Gillette Wastewater Treatment Plant Improvements

Client: City of Gillette
Completion Date: March 2007
Location: Gillette, Wyo.


Burns & McDonnell completed a detailed evaluation of the City of Gillette's wastewater treatment facilities — including the collection system and wastewater treatment plant — and final design and construction administration of the recommended improvements.

The project was named the 2007 Project of the Year by the American Public Works Assocation, Rocky Mountain Chapter.

During the evaluation phase, a collection system model was prepared and, based on growth projections; a collection system capital improvements plan was prepared. The existing 3.85-million-gallon-per-day (MGD) wastewater treatment plant was evaluated based on projected flows, projected waste loads and anticipated future National Pollution Discharge Elimination System effluent limits, including more stringent ammonia nitrogen and total residual chlorine limits.


  • Preliminary treatment system 
  • Primary treatment system
  • Secondary treatment system
  • Effluent disinfection system
  • Solids processing and handling system
  • Anaerobic digester gas handling system
  • Plant power system
  • Collection system and treatment plant telemetry system


In addition to specific treatment plant processes, other policy and management issues were evaluated; including wastewater system staffing and additional effluent reuse alternatives. Based on the detailed evaluations, an overall capital improvements plan was formulated along with an implementation schedule. The major improvements included expansion of the secondary treatment system, installation of ultraviolet (UV) light disinfection, construction of mechanical dewatering facilities, incorporation of iron salt addition for digester gas cleaning, and upgrading the existing telemetry and control system. The improvements resulted in a facility rated for 5.2 MGD (maximum month flow).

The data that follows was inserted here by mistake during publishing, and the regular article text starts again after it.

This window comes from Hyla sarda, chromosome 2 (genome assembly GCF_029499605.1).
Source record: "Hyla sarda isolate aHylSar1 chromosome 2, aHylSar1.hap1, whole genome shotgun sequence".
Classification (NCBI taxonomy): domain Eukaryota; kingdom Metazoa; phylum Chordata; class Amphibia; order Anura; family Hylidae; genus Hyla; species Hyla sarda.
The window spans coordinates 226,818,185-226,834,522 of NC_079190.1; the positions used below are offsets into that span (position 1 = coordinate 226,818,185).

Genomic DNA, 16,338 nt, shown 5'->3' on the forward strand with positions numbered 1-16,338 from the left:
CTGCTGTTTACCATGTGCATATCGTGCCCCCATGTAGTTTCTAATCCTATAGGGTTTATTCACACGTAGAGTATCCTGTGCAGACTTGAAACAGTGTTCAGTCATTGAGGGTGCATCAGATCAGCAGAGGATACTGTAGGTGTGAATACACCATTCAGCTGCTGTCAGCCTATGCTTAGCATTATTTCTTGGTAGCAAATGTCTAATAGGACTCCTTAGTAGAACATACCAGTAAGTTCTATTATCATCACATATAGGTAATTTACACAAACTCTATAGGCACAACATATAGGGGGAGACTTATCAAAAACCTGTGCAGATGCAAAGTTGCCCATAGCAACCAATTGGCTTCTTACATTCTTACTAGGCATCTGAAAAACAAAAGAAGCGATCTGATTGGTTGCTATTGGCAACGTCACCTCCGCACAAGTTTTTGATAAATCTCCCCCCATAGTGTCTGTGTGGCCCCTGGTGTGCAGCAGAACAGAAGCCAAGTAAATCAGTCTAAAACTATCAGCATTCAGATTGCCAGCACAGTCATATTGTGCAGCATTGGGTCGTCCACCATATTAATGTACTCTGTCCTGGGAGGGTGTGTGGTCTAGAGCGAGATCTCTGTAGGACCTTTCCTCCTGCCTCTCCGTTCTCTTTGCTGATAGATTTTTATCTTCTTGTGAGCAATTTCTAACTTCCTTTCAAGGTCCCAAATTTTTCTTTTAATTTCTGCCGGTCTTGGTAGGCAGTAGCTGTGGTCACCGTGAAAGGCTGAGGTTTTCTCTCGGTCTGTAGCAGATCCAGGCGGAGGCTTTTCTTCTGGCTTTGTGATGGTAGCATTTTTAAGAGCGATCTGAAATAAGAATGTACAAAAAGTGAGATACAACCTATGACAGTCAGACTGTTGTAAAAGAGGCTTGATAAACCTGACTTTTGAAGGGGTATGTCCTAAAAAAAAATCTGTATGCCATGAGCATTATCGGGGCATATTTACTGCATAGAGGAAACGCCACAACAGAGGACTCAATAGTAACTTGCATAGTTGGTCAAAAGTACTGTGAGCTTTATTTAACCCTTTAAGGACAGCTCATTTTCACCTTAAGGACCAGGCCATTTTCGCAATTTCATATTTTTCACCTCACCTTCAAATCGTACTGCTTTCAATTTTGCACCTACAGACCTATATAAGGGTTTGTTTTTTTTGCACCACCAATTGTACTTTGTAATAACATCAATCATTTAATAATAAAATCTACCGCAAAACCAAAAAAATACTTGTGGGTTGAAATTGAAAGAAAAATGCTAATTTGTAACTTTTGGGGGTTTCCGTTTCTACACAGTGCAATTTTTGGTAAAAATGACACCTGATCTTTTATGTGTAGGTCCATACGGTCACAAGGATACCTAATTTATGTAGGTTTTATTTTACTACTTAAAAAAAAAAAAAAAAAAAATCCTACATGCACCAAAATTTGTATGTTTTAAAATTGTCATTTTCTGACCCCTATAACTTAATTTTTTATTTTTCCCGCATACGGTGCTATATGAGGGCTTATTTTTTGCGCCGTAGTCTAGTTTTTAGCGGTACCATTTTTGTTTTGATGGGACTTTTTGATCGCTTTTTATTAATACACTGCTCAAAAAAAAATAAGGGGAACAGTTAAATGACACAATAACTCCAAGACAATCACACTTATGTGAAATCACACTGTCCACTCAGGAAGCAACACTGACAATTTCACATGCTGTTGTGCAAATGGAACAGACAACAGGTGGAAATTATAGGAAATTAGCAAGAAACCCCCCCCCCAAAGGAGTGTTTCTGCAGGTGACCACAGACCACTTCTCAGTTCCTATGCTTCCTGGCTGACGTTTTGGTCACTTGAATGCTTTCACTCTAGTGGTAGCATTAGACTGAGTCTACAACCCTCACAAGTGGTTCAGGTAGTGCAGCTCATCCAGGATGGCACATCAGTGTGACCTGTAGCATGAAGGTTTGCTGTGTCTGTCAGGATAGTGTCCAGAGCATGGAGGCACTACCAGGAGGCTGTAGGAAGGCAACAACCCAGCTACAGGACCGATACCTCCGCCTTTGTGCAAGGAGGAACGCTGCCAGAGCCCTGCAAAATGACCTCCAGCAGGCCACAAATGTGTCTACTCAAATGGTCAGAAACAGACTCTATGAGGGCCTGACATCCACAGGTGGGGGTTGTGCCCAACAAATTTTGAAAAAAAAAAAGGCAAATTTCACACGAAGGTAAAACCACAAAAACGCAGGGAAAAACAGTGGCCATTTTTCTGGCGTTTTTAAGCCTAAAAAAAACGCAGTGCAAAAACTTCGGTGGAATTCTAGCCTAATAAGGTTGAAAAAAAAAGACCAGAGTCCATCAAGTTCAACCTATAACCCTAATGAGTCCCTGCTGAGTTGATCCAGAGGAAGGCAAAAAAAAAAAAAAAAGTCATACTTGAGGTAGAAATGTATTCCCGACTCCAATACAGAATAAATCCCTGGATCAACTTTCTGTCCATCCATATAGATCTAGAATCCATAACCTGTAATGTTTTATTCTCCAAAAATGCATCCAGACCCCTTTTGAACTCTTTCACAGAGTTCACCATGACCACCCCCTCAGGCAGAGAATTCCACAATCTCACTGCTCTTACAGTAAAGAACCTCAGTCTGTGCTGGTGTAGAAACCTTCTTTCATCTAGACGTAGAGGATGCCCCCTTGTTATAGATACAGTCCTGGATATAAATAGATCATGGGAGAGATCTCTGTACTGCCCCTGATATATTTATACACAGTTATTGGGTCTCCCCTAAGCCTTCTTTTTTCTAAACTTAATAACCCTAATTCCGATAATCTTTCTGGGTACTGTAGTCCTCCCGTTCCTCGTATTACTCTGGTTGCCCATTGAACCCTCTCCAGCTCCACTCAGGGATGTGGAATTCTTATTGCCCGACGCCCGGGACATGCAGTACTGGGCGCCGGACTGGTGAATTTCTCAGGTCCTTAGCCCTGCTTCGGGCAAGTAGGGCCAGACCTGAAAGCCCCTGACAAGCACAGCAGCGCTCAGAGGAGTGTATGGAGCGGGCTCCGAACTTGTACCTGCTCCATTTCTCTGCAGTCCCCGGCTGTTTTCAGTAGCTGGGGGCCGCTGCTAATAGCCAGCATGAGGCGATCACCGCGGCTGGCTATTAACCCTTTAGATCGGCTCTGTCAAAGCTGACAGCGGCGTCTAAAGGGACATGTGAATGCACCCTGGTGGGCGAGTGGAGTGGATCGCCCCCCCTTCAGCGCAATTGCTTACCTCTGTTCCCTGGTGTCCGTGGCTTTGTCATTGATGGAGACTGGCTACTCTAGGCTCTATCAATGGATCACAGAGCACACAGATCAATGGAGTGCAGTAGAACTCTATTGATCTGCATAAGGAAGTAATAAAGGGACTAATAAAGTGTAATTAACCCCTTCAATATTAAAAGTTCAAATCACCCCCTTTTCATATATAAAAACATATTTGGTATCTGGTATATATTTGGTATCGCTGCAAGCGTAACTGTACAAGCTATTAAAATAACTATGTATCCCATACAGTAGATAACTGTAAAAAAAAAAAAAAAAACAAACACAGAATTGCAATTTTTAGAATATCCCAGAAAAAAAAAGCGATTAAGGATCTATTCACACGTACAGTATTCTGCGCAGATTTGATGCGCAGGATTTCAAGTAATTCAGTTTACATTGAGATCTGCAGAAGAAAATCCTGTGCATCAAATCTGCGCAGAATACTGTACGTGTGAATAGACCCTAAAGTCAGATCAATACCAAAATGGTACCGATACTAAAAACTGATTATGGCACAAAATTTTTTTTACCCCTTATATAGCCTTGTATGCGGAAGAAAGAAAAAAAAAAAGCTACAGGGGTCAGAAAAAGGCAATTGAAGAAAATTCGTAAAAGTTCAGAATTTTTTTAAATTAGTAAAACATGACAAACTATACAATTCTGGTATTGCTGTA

Construction on the $13.2 million project began in August 2005 and was completed in the Spring of 2007. The major capital improvements included:

  • Remodeling the existing administration building to facilitate staff needs
  • Installation of aluminum dome covers on the two existing primary clarifiers
  • Construction of two additional aeration basins and one secondary clarifier at the secondary treatment system
  • Modifying and automating the existing oxygen supply system
  • Installation of a UV light effluent disinfection system to replace the existing chlorine gas system
  • Anaerobic digester gas handling system modifications
  • Modifying the existing chlorine building to provide liquid sodium hypochlorite storage and feed equipment (for effluent disinfection backup and filamentous growth minimization)
  • Construction of a new centrifuge dewatering system to enhance the composting operation and minimize biosolids beneficial reuse costs
  • Installation of a ferric chloride/ferrous chloride chemical storage and feed system to assist in odor minimization and to reduce historically observed high levels of hydrogen sulfide in the anaerobic digester biogas
  • A complete SCADA system upgrade
  • Construction of a new collection system/maintenance building to house large city vehicles and implements
  • A new on-site sewage lift station to handle flow from the Sleepy Hollow interceptor sewer
  • Other treatment facility, mechanical, electrical and site improvements 

To ensure that the city maintained control over major equipment selection, the project included direct procurement of the centrifuge equipment and the UV light disinfection equipment.

All improvements were designed in-house by Burns & McDonnell. The project was funded through the State Revolving Fund loan program. The construction firm of Garney Wyoming built the improvements, and the project was completed in March 2007.